In her 1991 essay “Sentimental Journeys,” Joan Didion ruthlessly laid bare the city’s need to create a comforting moral out of senseless violence through the filter of the Central Park Five, tracing the narrative arc that led from a young, middle-class, white, female jogger being raped and beaten in 1989 to five young black men being convicted without a shred of physical evidence. The outcome of the outrage, Didion reported with some asperity, was that five men went to prison and the jogger became an unwitting symbol of all New Yorkers who wanted to rise above the city’s muck.
There is no comforting narrative in “The Central Park Five,” a new documentary about the investigation and trial, because what happened is as senseless as the original crime seemed at the time. Relying on period footage and contemporary interviews with the men convicted—Kevin Richardson, Yusef Salaam, Raymond Santana, Korey Wise, and Antron McCray—filmmakers Ken Burns, Sarah Burns, and David McMahon methodically strip the sensationalism from the story to reveal the infuriating truth: Those prosecuting the case found their narrative early, stuck with it in the face of contradictory evidence, and ruined the lives of five innocent teenagers.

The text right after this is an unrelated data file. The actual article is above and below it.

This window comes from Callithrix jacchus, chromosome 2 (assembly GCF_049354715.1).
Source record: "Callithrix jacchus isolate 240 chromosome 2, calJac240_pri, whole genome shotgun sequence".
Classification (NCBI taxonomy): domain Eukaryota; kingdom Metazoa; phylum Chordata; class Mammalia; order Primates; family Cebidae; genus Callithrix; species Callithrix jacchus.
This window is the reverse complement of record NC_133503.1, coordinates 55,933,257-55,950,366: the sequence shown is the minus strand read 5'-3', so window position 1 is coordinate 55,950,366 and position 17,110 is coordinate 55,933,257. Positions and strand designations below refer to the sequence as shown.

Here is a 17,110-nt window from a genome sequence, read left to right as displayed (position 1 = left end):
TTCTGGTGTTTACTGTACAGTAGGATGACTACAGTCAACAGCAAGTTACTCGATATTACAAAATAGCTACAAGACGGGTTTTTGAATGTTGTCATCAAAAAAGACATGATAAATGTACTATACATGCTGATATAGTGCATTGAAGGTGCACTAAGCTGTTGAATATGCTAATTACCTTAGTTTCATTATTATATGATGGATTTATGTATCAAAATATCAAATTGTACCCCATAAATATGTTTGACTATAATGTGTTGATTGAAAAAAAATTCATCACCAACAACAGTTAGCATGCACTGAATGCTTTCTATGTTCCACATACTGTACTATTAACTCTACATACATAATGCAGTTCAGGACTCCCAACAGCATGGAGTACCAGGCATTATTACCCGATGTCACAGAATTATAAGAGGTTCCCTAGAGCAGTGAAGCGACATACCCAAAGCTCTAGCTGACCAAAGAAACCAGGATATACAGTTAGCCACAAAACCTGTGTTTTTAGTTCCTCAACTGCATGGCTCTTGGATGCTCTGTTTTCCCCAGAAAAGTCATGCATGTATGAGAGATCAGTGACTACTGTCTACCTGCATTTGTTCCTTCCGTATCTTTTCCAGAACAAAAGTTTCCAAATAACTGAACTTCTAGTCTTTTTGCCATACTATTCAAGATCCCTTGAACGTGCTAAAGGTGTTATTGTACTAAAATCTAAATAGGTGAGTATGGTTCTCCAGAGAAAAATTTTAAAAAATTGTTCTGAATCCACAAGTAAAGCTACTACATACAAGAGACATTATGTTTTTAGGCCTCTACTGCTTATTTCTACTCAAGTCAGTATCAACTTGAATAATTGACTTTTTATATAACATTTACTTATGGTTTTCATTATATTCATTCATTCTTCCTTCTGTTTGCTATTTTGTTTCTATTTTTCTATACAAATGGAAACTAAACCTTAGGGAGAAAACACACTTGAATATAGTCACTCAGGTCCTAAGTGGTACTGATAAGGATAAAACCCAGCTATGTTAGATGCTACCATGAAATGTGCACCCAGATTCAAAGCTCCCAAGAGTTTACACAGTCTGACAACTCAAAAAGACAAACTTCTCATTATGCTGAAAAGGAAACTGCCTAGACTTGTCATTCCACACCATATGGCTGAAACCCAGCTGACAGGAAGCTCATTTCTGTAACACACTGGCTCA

A coup of the film is the inclusion of the original, videotaped confessions that overrode any doubts about the men’s innocence. Even without physical evidence, seeing them on tape confessing to the crime was enough for the jury to convict them all—despite their reciting contradictory tales. The present-day interviews are remarkable for the lack of rage on the part of the since-acquitted men; they seem exhausted by recalling the ordeal, as if they had spent so long talking about what happened that the telling relies more on muscle memory than on remembrance.
Where the film falters is in the lack of the other side, the men and women who worked tirelessly to ensure that the five went to jail. The filmmakers can’t be blamed for that, though: Everyone concerned in the investigation refused to participate. Without hearing from Linda Fairstein or Elizabeth Lederer, who made their reputations with the case, “The Central Park Five” feels somewhat one-sided. Then again, as the stories and evidence mount to create a picture of a willfully wrongheaded prosecution team, what narrative could those involved spin to explain their conduct?
Critic’s Score: A-
Directed by Ken Burns, Sarah Burns, and David McMahon
Starring Kevin Richardson, Yusef Salaam, Raymond Santana, Korey Wise, Antron McCray